The Auditor General cited the two advertising firms in its findings, which were released yesterday:
Finding No. 7
The County did not consistently follow prescribeed policies and procedures relating to the competitive procurement of goods and services, including the selection of two advertising and marketing firms.
Finding No. 8:
The County negotiated and entered into contracts that did not contain adequate provisions
to effectively protect the County’s interests.
Finding No. 9:
The County did not perform an adequate review or pre-audit of invoices submitted by two advertising and marketing firms, including a comparison of payment requests to the provisions of contracts. As a result, the County paid two advertising and marketing firms $12.1 million without obtaining adequate documentation supporting the goods or services received, including payments of several invoices that incorrectly or inadequately described the actual goods or services purchased.
Finding No. 10:
The County did not ensure that goods or services acquired through two advertising and marketing firms were competitively procured.
Finding No. 11:
The County paid for certain goods and services in advance of their receipt, including certain goods and services acquired through two advertising and marketing firms, contrary to law and the State Constitution. Some services for which the County paid in advance were not subsequently provided.
Finding No. 12:
The County did not consistently follow prescribed policies and procedures relating to the approval of purchases, including purchases made through two advertising and marketing firms.
Read report-24 Auditor General
While Mayor Hayward was turning over the city’s marketing to Zimmerman and paying them over a million dollars a year, the Okaloosa Board of County Commissioners were terminating its relationship with the firm.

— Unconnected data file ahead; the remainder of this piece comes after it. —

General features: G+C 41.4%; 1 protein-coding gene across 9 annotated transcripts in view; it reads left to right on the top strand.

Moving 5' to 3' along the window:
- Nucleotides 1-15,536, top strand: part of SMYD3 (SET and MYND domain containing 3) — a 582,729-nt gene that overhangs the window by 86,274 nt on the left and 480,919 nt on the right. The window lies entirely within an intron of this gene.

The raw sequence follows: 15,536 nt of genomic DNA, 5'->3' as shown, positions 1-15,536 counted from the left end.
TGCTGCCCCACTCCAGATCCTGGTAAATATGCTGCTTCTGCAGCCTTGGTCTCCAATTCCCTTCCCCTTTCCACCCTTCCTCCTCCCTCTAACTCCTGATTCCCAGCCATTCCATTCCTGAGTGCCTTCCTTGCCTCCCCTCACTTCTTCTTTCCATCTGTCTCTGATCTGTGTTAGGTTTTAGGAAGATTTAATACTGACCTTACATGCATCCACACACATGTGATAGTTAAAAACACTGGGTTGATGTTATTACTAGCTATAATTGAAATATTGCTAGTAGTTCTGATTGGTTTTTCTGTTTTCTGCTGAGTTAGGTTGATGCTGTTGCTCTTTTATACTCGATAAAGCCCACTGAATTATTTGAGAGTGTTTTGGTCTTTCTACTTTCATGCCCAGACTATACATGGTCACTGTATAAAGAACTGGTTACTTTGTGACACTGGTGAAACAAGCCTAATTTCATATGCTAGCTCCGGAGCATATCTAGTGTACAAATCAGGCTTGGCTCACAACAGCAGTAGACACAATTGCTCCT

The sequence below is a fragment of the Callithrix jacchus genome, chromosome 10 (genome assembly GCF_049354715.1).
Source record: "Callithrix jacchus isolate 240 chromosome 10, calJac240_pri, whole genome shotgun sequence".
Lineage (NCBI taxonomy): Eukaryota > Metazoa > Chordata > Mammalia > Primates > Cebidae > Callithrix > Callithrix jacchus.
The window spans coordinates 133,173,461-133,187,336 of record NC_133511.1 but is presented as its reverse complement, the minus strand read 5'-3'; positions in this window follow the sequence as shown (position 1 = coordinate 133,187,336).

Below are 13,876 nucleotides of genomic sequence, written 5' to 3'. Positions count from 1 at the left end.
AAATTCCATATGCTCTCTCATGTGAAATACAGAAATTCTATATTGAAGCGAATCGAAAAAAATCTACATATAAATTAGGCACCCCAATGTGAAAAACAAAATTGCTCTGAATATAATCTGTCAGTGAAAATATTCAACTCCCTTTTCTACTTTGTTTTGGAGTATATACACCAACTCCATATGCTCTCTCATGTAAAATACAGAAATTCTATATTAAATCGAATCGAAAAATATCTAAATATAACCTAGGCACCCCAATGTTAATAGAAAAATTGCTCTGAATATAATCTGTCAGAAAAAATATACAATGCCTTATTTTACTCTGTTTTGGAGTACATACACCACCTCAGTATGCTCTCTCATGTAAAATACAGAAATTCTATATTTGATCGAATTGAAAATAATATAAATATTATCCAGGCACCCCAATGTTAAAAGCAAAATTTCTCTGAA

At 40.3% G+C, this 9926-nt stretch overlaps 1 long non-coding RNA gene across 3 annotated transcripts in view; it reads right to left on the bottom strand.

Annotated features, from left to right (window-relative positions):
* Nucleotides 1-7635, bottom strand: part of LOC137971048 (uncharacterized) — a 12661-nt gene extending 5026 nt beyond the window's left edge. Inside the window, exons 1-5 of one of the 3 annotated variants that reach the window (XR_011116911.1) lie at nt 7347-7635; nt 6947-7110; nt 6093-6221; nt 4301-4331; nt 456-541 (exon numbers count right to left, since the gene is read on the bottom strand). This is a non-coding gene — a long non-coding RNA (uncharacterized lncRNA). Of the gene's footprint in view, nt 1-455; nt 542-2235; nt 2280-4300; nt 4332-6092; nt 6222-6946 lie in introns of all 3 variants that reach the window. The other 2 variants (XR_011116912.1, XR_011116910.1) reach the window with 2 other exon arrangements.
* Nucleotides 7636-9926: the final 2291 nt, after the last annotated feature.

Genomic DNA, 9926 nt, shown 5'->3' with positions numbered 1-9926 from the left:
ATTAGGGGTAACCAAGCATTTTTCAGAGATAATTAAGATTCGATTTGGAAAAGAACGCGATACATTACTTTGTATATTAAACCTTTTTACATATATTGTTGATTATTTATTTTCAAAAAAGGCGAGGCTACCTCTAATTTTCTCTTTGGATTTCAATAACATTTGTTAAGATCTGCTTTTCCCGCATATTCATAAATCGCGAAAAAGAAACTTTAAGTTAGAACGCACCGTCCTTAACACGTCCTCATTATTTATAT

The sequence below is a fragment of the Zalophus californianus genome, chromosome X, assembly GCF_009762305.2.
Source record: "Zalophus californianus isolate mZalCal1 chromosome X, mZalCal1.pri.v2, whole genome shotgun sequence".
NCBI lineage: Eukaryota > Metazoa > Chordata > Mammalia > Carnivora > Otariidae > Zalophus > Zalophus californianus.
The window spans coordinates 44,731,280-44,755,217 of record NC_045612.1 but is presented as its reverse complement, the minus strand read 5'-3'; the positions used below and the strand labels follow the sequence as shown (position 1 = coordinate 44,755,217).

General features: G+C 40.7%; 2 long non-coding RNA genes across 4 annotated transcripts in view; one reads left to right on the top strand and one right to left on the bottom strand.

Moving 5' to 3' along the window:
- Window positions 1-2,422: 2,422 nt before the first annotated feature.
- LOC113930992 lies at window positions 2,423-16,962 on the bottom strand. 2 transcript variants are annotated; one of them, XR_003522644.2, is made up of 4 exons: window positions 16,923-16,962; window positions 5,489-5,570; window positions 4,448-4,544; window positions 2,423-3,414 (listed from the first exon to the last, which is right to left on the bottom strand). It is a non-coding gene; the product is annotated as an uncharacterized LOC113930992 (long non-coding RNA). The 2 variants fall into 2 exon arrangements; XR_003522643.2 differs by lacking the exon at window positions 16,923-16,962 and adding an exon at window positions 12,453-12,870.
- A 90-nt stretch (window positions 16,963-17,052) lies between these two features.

When the commissioners rated the firm low in the RFP selection process, The Zimmerman Agency protested and said that the commissioners had incorrectly believed that the firm represented the city of Pensacola and Visit Pensacola outside of the Pensacola area.
Curtis Zimmerman, president of The Zimmerman Agency, wrote last October a viewpoint in the Northwest Florida Daily News, titled “Zimmerman Agency: We just want a fair chance.”
Zimmerman wrote, “The Zimmerman Agency does not represent Visit Pensacola. We do work for the city of Pensacola. We do ads about city services targeted to residents and business in Pensacola.”
The viewpoint was in direct conflict with Carrie Zimmerman’s statements to the Pensacola City Council the prior month. She outlined the firm’s primary objective of luring businesses that are looking to relocate. They described Pensacola as a “small town that has a big future,” a “blank slate” that needs to position itself to “capture a larger share of the future.”
In October, Mayor Hayward hired Tamara Fountain as a consultant for $60,000. City spokesman Derek Cosson told the Independent News reporter Jeremy Morrison that one of her duties is to manage The Zimmerman Agency.
It was State Sen. Don Gaetz and his son, Rep. Matt Gaetz, who requested the Auditor General to audit the TDC. Florida Auditor General’s Office will make a presentation on the findings of its audit to the Northwest Florida’s legislative delegation on Jan. 30 fro 5 to 6:30 p.m. at Niceville City Hall.